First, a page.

E-cards are created the same way Web sites are; they’re built on the Internet just like this page. So when you send someone an e-card, you’re actually giving them a link to click, which takes them to the online greeting card you created for them.
You should always approach links in e-mail with caution. Sally Babcock, General Manager and Senior Vice President of American Greetings Interactive, a popular destination for sending both online and offline greetings, agrees:
“Phishing attacks using e-cards are similar to all other types of phishing attacks in that they play upon a computer user’s unawareness or inattention,” she says. This means an e-card you receive could actually be one of the following:
A phishing scam or other fraud designed to steal your personal information. The card could contain links that take you to a fraudulent Web site that could compromise your computer.
Spam or a spyware installer that displays pornography or other unwanted images on your desktop, launches adult-oriented Web sites, or barrages you with pop-up ads (even when you aren’t on the Internet).
A computer virus that scans your e-mail addresses and then sends a bogus e-card to your personal and professional contacts—typically without your knowledge. The fake e-card and virus may even appear to be from you.
How to avoid fake e-cards
Recognize the sender of the e-card. If you’re unsure of the sender, do not trust the card. Companies should have standard, clear ways for you to recognize that the e-mail is not a fraud. For example, with MSN Greetings, the “from” always shows “Ecard from MSN Greetings” as the display name and “ecards/@/msn.americangreetings.com” as the e-mail address. Make sure you check both the display name and e-mail address of the sender.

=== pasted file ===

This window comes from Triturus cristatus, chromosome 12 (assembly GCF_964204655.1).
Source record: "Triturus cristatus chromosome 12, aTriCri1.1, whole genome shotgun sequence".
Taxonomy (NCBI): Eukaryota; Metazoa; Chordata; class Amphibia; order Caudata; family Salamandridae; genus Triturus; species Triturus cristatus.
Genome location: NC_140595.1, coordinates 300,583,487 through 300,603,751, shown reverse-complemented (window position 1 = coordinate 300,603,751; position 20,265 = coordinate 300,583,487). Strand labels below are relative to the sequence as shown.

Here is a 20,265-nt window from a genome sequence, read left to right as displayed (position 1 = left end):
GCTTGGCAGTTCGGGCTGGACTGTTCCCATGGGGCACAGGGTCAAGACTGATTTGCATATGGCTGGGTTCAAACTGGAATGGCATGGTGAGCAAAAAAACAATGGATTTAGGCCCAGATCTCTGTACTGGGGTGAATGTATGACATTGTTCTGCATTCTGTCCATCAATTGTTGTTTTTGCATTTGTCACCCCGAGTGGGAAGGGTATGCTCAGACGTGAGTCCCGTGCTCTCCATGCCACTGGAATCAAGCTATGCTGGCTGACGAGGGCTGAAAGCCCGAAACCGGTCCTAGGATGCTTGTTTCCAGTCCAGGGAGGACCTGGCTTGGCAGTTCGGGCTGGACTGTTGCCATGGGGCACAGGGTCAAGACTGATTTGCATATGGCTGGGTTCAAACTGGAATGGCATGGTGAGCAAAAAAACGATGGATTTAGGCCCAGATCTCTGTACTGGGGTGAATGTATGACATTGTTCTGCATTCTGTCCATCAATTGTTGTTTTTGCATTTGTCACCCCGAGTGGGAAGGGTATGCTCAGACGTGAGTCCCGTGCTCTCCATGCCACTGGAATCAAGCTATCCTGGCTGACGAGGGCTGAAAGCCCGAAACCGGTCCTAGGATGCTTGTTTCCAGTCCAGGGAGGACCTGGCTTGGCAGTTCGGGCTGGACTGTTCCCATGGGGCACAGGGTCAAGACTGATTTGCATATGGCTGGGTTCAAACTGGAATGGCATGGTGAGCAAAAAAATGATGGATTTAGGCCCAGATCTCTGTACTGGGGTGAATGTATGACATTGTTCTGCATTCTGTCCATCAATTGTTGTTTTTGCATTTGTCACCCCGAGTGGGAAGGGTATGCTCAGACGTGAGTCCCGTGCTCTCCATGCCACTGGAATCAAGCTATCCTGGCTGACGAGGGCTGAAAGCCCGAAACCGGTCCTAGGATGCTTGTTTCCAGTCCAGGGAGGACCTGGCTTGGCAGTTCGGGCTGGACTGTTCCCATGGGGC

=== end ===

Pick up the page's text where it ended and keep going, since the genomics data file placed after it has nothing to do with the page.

When in doubt, use alternative viewing methods. Do not click any links when you are not sure of the sender or intent of the email. For example, if you use MSN Greetings, you can view your greeting on the MSN Greetings Web site. Type http://msn.americangreetings.com into your Web browser and click the link in the upper right-hand corner that says ecard pickup.
Keep your anti-virus and anti-spyware programs up-to-date
Make sure your Windows Firewall is turned on
Keep Microsoft Windows and Microsoft Office programs up to date with security updates
Install antivirus software and antispyware software
Never download or click on anything from a site you don’t know or doesn’t “feel” or look right (lots of mistakes, poor grammar, misspellings, etc.)
Be wary of an e-mail message or file attachment from someone you don’t know, that seems suspicious, or if it’s from someone you know but you weren’t expecting an attachment from
Always preview a link’s Web address before you click it. If the link doesn’t show an address, move your mouse pointer over a link without clicking it to see where the link goes. (The address should appear on the bottom bar of your Web browser.)
Don’t accept an end-user agreement without reading the fine print first; you might inadvertently agree to install spyware or something else you don’t want.
The safest thing to do is never click an email link unless you are absolutely sure you know and trust the sender. We know this is not always practical but it’s always the safest way to go.